Two middle-aged men working at a comptuer
An aging workforce, delayed retirement, and earlier detection equates to an increasing number of people diagnosed with dementia long before they wish to retire. The MCI@work project will create a computer-based tool that provides customised employment planning support for people diagnosed with dementia who want to remain at work.

This multidisciplinary project (occupational therapy, psychology, elder law and labourlaw, social and political science, and engineering) will engage researchers from Sweden, Finland, and Canada to provide new insights into what happens when people develop mild cognitive impairment or early stage dementia while still working, how this is influenced by legislation, and how it is experienced and potentially managed by those concerned.

This project will focus on:

  1. The role of technology, the match between persons and technologies, testing new/adapted solutions to support continued work and/or transition from work, and the learning approaches and problem-solving strategies each person develops for adapting and managing working with cognitive impairment;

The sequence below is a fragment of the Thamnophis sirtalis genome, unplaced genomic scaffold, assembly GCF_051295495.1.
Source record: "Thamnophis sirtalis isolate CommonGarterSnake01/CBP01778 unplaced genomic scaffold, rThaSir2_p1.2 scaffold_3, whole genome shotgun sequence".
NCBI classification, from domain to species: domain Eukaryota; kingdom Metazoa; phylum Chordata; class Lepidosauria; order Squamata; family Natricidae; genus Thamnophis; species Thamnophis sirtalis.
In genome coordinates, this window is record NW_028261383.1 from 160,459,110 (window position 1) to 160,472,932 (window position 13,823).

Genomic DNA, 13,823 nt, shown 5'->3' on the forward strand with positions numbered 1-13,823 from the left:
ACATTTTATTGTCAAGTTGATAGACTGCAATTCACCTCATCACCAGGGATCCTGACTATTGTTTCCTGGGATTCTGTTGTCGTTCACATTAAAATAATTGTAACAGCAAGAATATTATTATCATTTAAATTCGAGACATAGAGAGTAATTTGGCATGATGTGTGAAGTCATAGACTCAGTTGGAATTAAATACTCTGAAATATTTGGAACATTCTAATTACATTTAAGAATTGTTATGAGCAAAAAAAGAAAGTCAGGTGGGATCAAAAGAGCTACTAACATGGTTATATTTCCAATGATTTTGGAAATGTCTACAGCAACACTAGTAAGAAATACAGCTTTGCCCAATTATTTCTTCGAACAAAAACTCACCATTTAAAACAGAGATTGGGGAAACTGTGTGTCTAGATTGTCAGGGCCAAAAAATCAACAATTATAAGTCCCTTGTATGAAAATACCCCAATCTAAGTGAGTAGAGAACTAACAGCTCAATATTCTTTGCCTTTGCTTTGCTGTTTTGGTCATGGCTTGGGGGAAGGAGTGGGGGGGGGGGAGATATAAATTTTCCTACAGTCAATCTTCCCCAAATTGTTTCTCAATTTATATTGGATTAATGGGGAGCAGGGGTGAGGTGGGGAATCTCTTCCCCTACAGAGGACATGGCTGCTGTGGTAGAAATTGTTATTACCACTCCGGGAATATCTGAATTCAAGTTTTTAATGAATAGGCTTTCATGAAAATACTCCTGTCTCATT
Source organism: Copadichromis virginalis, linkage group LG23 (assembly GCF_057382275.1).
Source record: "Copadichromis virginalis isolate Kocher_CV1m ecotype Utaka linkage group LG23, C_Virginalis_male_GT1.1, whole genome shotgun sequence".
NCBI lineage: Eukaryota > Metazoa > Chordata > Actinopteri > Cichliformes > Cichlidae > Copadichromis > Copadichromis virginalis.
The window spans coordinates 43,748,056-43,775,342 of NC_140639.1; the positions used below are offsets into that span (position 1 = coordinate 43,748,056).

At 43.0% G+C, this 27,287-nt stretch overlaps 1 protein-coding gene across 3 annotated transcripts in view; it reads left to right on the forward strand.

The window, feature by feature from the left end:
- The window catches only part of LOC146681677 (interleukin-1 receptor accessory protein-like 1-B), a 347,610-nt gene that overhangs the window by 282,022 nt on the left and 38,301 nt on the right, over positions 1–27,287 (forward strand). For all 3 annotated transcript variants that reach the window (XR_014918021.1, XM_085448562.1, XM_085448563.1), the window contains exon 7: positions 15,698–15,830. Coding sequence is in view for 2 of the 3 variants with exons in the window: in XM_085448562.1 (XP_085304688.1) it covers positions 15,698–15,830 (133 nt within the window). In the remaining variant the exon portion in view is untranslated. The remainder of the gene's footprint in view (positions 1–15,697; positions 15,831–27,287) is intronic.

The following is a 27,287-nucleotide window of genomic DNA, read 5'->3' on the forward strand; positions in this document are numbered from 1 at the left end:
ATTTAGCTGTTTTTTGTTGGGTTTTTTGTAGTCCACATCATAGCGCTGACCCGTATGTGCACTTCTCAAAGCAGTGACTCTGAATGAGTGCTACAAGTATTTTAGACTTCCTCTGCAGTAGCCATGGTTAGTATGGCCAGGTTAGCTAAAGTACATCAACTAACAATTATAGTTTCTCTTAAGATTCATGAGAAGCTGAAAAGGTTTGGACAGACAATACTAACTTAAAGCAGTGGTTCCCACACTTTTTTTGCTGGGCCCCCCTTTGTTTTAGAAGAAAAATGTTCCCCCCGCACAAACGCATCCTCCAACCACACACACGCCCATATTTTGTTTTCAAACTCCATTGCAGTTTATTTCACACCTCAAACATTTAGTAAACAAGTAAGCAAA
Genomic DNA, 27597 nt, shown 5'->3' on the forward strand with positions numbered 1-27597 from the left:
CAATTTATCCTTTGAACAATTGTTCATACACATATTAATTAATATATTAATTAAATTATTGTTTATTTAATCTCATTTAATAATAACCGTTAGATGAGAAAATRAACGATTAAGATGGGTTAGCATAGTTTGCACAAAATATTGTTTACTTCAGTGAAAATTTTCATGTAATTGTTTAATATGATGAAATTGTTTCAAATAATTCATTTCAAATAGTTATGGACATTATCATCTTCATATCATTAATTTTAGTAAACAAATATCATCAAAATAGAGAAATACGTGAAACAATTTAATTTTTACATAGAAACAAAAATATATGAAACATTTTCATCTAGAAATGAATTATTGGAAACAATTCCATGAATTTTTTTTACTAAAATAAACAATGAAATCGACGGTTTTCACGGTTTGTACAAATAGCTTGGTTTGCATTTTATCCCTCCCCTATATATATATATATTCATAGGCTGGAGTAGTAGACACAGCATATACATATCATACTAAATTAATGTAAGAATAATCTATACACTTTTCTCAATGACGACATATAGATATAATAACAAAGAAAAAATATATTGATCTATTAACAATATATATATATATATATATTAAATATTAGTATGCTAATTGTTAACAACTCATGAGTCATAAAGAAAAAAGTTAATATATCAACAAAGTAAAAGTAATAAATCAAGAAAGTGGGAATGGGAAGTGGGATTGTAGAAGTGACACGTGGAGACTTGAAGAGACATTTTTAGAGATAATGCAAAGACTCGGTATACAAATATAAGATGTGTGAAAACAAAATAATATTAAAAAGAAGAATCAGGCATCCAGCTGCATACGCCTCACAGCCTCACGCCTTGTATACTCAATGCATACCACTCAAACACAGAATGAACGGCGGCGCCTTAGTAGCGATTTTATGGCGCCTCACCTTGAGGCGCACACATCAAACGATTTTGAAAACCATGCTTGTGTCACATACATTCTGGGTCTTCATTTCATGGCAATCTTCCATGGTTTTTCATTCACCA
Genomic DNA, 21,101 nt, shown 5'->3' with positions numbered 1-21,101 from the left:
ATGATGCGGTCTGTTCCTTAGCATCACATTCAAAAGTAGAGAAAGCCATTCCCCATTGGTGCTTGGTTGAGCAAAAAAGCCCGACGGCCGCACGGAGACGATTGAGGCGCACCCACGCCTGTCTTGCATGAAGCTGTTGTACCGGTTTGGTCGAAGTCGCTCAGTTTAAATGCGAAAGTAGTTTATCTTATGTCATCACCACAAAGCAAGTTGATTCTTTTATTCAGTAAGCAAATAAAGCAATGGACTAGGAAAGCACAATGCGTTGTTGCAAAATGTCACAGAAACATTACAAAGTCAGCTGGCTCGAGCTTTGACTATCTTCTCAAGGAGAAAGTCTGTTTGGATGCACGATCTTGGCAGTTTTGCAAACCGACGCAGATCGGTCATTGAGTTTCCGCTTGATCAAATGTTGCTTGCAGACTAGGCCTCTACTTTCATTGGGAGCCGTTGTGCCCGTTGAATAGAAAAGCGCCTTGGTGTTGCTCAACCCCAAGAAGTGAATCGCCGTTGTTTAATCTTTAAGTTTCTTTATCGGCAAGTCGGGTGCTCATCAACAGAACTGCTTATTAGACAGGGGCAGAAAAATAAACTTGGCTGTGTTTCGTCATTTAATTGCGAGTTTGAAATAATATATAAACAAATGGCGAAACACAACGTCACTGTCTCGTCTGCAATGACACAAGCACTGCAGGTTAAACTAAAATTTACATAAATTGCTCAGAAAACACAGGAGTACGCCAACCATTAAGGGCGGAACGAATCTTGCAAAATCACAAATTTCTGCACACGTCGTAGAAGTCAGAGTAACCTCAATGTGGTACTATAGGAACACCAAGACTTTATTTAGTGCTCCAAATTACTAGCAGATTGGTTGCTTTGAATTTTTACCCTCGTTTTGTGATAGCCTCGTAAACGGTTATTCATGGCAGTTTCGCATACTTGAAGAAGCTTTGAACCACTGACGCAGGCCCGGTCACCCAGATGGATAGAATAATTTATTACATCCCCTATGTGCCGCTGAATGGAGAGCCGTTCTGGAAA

2. How laws, regulations and policies in different countries and organizations can support and/or hinder continued work and/or transition from work, how these are practiced by a variety of actors, and how they can be understood better by people with dementia/MCI and their employers;
  3. The creation of a new digital tool to support understanding, communication, and planning between people with MCI and their employers.

This research will result in a profound new conceptual understanding to produce new tools and technologies that enable people with MCI/dementia to take a lead role in managing and choosing their work life.

To learn more, visit the project's website at:

This project is supported by a JPI "More Years Better Lives" grant.